In 1885, the Swiss-German missionary, the Rev. Hermann F. Moegling described the landscape of Kodagu as follows: “The aspect of Coorg presents an entire forest. The long and narrow cultivated valleys encased in it serve but to render the vast woods more striking. The whole of the eastern boundary exhibits an almost uninterrupted and impervious forest from the Brahmagiri hills to the banks of the Kaveri.” The wilderness they inhabited, the savage beauty of the forests and hills, the clear streams full of fish, the abundance of wild game captured the Kodavas’ imagination, inspiring a deep love for their land; it coloured their poetic imagination, infusing compositions with nature imagery which found expression in traditional songs known as balo pat.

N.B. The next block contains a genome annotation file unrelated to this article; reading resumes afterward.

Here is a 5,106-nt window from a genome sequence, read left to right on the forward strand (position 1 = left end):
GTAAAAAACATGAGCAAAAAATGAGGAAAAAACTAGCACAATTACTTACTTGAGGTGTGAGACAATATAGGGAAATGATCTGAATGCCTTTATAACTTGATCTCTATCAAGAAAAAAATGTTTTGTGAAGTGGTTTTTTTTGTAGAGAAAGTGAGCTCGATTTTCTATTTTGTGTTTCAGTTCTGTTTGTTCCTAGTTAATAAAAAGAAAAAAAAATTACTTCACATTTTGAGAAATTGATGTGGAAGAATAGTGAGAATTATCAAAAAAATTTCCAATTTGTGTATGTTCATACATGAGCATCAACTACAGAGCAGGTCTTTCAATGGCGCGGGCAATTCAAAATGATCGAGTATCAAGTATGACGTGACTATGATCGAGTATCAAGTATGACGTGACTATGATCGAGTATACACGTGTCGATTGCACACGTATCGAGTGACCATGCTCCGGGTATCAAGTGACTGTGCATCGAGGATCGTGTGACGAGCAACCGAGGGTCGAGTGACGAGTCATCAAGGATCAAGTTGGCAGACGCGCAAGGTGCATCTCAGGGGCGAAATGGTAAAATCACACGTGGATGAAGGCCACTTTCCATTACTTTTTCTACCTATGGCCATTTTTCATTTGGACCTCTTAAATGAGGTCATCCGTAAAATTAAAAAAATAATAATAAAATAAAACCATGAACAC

The Kodava identity was shaped by and reflected in this richly forested landscape which was held in reverence, and treated as scared. Clear highland streams designated devaratode teemed with fish that were neither trapped nor eaten; forest shrines were attached to every village, sequestered within sacred groves, devarakad, dedicated to various forest deities, where no trees were felled and human access restricted. This immense respect for nature was reflected in one of the greatest concentrations of sacred groves in the small area that constituted Kodagu.
Hunting, a sacred community activity was bound by strict rules that ensured the preservation of wildlife, while accepting with gratitude the bounty provided by the forest. The land itself belonged, in traditional Kodava belief, to the mother goddess Kaveri: the people considered themselves custodians of the land on her behalf.